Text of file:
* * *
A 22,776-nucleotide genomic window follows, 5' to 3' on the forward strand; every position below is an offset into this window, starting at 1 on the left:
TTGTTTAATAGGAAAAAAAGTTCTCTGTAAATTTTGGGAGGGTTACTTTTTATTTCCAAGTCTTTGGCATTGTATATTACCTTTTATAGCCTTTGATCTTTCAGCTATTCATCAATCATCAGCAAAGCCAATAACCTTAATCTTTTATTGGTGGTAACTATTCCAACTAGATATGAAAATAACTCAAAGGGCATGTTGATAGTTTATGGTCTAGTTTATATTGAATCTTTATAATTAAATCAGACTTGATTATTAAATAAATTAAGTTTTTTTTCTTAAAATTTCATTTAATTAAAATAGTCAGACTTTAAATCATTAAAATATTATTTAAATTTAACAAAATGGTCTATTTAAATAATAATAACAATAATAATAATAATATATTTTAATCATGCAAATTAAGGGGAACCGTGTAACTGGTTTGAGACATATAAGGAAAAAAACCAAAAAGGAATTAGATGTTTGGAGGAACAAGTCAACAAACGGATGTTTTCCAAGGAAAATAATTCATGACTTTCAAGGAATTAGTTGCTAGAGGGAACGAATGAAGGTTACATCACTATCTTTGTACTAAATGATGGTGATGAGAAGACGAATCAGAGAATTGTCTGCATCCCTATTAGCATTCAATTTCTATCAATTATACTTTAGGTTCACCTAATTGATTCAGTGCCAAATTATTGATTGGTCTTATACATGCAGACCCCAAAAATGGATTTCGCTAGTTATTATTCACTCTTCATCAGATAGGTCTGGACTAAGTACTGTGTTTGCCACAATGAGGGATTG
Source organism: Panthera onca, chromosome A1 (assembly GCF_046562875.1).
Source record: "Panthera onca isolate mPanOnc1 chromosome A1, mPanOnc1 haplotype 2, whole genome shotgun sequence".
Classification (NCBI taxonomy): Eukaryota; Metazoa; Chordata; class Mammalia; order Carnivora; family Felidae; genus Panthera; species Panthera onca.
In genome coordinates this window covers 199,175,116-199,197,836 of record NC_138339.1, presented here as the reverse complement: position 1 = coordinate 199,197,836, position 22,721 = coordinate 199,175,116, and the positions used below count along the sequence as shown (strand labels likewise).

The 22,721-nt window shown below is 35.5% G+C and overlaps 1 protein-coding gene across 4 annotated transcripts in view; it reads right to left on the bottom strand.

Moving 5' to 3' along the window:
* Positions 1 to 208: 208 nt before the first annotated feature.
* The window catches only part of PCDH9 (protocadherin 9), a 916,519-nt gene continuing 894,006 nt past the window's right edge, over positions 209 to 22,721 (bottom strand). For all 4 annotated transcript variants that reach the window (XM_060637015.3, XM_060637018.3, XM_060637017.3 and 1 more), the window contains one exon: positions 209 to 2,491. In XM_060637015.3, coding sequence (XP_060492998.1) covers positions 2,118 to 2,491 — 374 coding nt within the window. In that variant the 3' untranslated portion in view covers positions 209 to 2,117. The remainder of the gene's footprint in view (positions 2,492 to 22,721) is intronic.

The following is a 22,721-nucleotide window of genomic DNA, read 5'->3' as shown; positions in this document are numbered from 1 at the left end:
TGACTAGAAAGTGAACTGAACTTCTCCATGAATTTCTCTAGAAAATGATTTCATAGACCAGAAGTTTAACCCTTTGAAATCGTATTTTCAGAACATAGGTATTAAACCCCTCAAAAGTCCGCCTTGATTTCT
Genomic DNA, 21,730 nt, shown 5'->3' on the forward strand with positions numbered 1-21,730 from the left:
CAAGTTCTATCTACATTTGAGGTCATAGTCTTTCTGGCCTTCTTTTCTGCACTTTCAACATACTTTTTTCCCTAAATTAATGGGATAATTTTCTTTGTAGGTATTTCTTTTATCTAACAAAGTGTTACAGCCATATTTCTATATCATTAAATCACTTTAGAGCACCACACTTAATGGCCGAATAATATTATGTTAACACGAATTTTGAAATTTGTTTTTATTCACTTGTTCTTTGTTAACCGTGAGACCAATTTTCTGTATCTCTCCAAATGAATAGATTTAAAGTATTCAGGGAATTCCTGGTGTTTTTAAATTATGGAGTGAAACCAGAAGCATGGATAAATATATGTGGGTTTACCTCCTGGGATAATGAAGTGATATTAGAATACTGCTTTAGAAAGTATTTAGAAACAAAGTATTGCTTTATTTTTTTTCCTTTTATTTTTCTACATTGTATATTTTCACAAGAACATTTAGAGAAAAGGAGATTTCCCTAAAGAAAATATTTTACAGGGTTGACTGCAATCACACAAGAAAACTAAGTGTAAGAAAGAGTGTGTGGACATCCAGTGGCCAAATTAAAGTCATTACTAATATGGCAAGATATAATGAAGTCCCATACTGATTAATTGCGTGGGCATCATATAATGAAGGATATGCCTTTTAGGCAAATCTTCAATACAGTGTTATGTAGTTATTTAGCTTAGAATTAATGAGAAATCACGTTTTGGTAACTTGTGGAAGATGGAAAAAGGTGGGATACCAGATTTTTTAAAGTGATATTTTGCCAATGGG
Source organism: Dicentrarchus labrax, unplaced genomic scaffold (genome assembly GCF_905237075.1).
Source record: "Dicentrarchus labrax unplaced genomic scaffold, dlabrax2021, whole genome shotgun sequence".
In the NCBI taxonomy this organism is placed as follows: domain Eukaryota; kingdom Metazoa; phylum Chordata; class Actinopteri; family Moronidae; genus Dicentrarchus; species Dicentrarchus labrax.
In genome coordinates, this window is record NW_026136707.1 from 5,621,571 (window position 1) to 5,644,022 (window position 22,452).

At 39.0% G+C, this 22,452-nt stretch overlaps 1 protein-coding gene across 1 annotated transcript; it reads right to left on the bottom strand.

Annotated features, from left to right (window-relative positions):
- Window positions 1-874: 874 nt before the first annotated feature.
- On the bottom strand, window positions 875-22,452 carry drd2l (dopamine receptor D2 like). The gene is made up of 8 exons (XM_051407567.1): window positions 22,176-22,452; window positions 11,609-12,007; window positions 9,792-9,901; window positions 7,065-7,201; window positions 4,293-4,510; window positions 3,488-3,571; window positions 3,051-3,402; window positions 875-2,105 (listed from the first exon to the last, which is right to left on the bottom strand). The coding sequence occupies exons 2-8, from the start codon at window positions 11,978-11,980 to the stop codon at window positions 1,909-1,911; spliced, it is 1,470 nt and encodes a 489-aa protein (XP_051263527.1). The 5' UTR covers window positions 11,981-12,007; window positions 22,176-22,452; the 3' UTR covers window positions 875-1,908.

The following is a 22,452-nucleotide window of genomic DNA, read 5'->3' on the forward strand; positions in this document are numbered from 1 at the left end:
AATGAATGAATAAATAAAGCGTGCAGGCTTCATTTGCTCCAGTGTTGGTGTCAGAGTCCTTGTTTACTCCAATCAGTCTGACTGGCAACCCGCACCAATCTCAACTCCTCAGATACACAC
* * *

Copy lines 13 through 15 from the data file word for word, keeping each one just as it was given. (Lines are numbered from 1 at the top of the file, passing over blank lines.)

Genomic DNA, 21,730 nt, shown 5'->3' on the forward strand with positions numbered 1-21,730 from the left:
CAAGTTCTATCTACATTTGAGGTCATAGTCTTTCTGGCCTTCTTTTCTGCACTTTCAACATACTTTTTTCCCTAAATTAATGGGATAATTTTCTTTGTAGGTATTTCTTTTATCTAACAAAGTGTTACAGCCATATTTCTATATCATTAAATCACTTTAGAGCACCACACTTAATGGCCGAATAATATTATGTTAACACGAATTTTGAAATTTGTTTTTATTCACTTGTTCTTTGTTAACCGTGAGACCAATTTTCTGTATCTCTCCAAATGAATAGATTTAAAGTATTCAGGGAATTCCTGGTGTTTTTAAATTATGGAGTGAAACCAGAAGCATGGATAAATATATGTGGGTTTACCTCCTGGGATAATGAAGTGATATTAGAATACTGCTTTAGAAAGTATTTAGAAACAAAGTATTGCTTTATTTTTTTTCCTTTTATTTTTCTACATTGTATATTTTCACAAGAACATTTAGAGAAAAGGAGATTTCCCTAAAGAAAATATTTTACAGGGTTGACTGCAATCACACAAGAAAACTAAGTGTAAGAAAGAGTGTGTGGACATCCAGTGGCCAAATTAAAGTCATTACTAATATGGCAAGATATAATGAAGTCCCATACTGATTAATTGCGTGGGCATCATATAATGAAGGATATGCCTTTTAGGCAAATCTTCAATACAGTGTTATGTAGTTATTTAGCTTAGAATTAATGAGAAATCACGTTTTGGTAACTTGTGGAAGATGGAAAAAGGTGGGATACCAGATTTTTTAAAGTGATATTTTGCCAATGGG
Source organism: Dicentrarchus labrax, unplaced genomic scaffold (genome assembly GCF_905237075.1).